Cogne is the largest village in the Valle d'Aosta and is at the feet of the Gran Paradiso massif, which gives its name to the homonymous national park.
Considered one of the most beautiful places in the entire Alpine arc, the valley preserves fascinating environments populated by a rich alpine fauna.
The capital of Cogne, formed by the two hamlets of Veulla and Sonveulla, is situated next to the vast lawn of Sant’Orso, an authentic green heart of the town. Branched in the valleys, the best known is the Valnontey, which leads to the slopes of the Gran Paradiso.
The population of Cogne has origins from the Franco-Provencal valleys. Originally the economic, commercial and communication routes were not directed towards the Valle d'Aosta, but towards the aforementioned valleys.
Since the Middle Ages the town was known for its magnetite deposit and until the 1970s Cogne was an important mining center for the extraction of iron ore, whose main mining strands were exploited in the mines of Colonna, Liconi and Larsinaz. The Mineral extracted (mainly magnetite) was then sent to the Cogne steelworks in Aosta for processing.
One of the main monuments of Cogne is the Castle, located in the center of the village next to the church of Sant’Orso.
It is an ancient royal residence recognized as an Italian national monument, but today it cannot be visited.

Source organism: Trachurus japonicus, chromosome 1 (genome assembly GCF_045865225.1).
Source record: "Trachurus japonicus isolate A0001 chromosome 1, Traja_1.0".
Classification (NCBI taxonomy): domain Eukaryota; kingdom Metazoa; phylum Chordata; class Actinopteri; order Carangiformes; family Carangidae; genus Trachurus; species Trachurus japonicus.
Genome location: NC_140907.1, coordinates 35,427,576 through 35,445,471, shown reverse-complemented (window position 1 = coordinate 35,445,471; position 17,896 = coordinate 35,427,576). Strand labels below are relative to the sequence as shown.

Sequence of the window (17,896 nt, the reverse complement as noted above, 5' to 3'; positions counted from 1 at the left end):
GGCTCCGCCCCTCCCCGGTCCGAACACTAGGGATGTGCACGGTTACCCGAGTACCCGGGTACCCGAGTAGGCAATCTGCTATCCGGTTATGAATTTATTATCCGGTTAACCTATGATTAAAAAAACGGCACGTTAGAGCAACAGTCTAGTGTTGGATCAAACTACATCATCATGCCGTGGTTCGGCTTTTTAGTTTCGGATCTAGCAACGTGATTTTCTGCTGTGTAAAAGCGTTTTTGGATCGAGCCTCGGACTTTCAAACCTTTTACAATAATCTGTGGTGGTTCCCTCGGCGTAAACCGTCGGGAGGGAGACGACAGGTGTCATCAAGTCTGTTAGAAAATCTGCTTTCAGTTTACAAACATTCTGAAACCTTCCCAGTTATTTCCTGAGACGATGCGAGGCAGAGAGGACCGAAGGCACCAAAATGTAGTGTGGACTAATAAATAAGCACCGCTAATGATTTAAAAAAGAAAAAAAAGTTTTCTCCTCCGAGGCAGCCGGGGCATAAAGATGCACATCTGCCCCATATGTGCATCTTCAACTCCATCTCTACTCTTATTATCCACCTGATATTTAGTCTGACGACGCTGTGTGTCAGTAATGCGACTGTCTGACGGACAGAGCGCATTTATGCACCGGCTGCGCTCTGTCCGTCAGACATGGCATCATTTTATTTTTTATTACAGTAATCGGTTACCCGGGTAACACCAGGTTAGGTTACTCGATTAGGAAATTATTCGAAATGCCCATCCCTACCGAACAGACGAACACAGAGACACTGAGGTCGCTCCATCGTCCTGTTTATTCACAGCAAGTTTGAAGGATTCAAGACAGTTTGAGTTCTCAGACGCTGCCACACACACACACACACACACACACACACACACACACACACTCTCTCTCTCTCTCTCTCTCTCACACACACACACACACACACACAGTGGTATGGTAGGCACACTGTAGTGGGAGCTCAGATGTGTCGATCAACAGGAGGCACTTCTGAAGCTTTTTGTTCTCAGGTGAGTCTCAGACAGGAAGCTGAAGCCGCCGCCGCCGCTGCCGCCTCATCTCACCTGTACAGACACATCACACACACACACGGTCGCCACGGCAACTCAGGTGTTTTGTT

An important tourist destination, both in summer and winter, Cogne is one of the world's leading cross-country skiing centers and still today, traditional characteristic Valle d'Aosta sports such as palet, tsan, fiolet and rebatta are practiced.
A major tourist attraction is the Gran Paradiso National Park, the first Italian national park that protects both a remarkable flora and fauna biodiversity.
Cogne is also known for its handmade bobbin lace worked by women at lace pillow (traditional work tool) and called les dentelles de Cogne, an activity practiced in the village since the 16th century. These are made to embellish various objects, such as tablecloths, sheets and typical costumes of the valley to which the permanent exhibition of the Mèison di pitz is dedicated.
The cultural heritage of Valle d'Aosta is characterized by the practice of four main traditional sports:
The Palet, traditional Italian game. Until 1975 it was played spontaneously according to rules handed down orally.
A sport on the rise, the only one of the traditional Valle d'Aosta sports to cover almost the entire regional territory.